Oklahoma corruption investigation targets plans to move wire transfer fee money

Rep. Randy Terrill, a target in a corruption probe, helped orchestrate plans to move wire transfer fee money to other public safety agencies, legislative records and Oklahoma Bureau of Narcotics and Dangerous Drugs Control e-mails show.

BY JOHN ESTUS and PAUL MONIES Modified: June 8, 2010 at 5:22 pm •  Published: June 8, 2010
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© Copyright 2010, The Oklahoman

Lawmakers passed several bills diverting $900,000 from a special narcotics bureau fund in the closing days of the legislative session, including $90,000 now at the center of a political corruption investigation.

Rep. Randy Terrill, a target in the corruption probe, helped orchestrate plans to move wire transfer fee money to other public safety agencies, legislative records and Oklahoma Bureau of Narcotics and Dangerous Drugs Control e-mails show.

Terrill and others are under investigation in an alleged plot to give a Democratic lawmaker — state Sen. Debbe Leftwich — a new job at the medical examiner's office so a Republican could run for her seat.

Oklahoma County District Attorney David Prater is conducting the investigation. He has said he was told the $80,000- per-year job would have been paid for with money from a special fund for the narcotics bureau.

"The only thing that was ever said to me about what the money was being used for was, it was always ABLE's cars — ABLE commission cars — and that came from Randy (Terrill),” narcotics bureau Director Darrell Weaver said. ABLE is the Alcoholic Beverage Laws Enforcement Commission.

Weaver added: "They (legislators) told us there was going to be some money taken out. They said they had to shore up some holes with some agencies.”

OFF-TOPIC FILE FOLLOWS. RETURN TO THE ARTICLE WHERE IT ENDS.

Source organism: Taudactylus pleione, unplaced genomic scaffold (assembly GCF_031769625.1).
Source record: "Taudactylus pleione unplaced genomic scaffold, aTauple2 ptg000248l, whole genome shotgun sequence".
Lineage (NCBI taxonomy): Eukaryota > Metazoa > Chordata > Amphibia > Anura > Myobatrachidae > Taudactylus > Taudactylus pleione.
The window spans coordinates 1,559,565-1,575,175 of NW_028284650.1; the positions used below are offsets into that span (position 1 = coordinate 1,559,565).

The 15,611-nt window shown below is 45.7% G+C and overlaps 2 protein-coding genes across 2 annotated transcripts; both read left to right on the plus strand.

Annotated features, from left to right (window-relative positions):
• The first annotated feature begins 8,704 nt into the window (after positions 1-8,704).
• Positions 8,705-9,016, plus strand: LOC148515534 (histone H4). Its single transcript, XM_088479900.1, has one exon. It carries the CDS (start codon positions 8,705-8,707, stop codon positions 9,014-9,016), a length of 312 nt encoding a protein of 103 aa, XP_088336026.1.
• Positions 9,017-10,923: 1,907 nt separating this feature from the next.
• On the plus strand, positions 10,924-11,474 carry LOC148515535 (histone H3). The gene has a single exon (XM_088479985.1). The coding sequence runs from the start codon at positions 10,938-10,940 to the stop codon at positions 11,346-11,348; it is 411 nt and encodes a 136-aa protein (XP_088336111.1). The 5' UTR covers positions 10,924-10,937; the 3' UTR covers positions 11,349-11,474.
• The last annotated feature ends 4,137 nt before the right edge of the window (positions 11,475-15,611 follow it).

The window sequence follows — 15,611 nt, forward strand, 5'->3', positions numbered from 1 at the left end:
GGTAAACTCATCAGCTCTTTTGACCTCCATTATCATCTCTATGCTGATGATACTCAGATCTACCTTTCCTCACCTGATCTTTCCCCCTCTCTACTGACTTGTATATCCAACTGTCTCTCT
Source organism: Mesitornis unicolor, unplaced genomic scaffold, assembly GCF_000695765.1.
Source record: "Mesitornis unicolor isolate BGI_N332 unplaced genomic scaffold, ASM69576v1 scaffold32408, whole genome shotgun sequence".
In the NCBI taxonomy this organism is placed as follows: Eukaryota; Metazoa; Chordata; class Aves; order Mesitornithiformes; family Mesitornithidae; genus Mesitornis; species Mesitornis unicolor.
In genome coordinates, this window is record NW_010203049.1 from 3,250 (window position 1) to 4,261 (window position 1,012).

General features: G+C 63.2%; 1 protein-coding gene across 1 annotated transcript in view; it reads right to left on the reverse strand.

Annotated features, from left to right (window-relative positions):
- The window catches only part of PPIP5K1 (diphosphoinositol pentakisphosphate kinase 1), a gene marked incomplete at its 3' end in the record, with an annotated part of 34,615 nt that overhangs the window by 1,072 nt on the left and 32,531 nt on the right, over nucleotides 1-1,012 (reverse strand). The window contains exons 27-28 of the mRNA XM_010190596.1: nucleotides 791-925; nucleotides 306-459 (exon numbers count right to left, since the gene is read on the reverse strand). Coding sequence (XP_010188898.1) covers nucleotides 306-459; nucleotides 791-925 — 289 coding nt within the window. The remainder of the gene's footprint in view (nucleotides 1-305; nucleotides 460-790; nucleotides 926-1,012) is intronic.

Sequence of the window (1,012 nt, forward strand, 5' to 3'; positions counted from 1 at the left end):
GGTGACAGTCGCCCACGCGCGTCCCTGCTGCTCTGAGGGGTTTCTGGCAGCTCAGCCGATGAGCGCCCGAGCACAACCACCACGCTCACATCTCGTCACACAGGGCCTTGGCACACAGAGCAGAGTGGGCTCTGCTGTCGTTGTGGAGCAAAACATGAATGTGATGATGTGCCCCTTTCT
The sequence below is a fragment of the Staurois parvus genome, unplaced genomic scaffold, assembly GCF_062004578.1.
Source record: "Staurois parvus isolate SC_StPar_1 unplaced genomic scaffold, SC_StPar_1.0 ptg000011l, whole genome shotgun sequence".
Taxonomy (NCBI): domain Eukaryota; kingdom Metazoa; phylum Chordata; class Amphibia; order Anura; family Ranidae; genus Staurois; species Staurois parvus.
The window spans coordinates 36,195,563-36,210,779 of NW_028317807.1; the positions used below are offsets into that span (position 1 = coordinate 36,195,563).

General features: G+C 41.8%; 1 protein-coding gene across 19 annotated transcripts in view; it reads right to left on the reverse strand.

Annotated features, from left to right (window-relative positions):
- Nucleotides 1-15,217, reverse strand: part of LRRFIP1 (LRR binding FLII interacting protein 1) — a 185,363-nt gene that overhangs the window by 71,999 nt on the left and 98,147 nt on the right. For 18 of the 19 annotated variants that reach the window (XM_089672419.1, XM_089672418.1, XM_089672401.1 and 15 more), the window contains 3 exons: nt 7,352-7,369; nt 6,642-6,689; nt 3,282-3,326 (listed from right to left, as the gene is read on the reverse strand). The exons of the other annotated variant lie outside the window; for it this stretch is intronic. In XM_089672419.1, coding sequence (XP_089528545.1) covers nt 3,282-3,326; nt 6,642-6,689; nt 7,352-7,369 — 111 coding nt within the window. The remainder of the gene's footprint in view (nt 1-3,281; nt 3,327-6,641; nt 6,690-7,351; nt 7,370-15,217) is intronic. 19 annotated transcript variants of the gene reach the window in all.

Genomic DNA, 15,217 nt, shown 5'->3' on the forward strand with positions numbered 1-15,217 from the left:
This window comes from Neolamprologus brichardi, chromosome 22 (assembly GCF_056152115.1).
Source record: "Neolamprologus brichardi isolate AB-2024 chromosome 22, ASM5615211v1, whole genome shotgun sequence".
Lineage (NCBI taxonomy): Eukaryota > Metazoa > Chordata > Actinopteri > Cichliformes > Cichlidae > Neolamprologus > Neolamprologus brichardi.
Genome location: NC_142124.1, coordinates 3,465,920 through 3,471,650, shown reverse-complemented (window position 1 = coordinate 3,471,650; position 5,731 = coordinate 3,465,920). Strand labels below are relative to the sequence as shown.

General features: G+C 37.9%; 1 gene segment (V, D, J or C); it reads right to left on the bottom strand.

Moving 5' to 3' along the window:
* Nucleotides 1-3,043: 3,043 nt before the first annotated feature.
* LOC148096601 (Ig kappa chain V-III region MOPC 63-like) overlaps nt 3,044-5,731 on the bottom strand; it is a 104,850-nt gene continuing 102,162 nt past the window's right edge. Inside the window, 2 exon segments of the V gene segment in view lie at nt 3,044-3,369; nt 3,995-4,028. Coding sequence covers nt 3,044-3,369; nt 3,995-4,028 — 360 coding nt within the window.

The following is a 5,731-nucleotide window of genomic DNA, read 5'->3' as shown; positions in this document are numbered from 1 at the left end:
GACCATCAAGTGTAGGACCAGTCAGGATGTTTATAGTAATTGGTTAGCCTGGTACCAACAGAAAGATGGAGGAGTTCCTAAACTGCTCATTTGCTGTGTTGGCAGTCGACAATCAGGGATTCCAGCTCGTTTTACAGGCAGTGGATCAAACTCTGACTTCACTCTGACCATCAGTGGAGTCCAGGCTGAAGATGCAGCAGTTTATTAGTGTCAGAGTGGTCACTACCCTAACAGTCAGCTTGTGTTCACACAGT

He also said discussions typically centered on the amount of money needed, not its purpose.

Weaver on Friday, however, told The Oklahoman he thought the money intended for the medical examiner's office was going to be used to hire pathologists to do autopsies. He said Friday and Monday he didn't know the money was to be used for the office's new transition coordinator job.

State fees on cash wire transfers at places such as Western Union are put into the Drug Money Laundering and Wire Transmitter Revolving fund at Weaver's agency. The fees have raised about $5.7 million since they began last year, according to figures from the Oklahoma Tax Commission.

Weaver said the money has been used to pay for operations at the narcotics bureau, which typically only receives about 60 percent of funding it needs from the Legislature.

The fee was created because the narcotics bureau found drug dealers were increasingly using wire transfers for drug deals, Weaver said.

Terrill, chairman of the House appropriations subcommittee for public safety, helped create the wire transfer fee last year. The fees are assessed at more than 2,200 wire transmitters licensed by the state. Wire transfers at banks are not subject to the fees.

Fees are $5 for the first $500 transferred and 1 percent of any amount above that.


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Examiner's office turmoil

The situation at the state medical examiner's office has been chaotic for at least the past three years. Among the difficulties: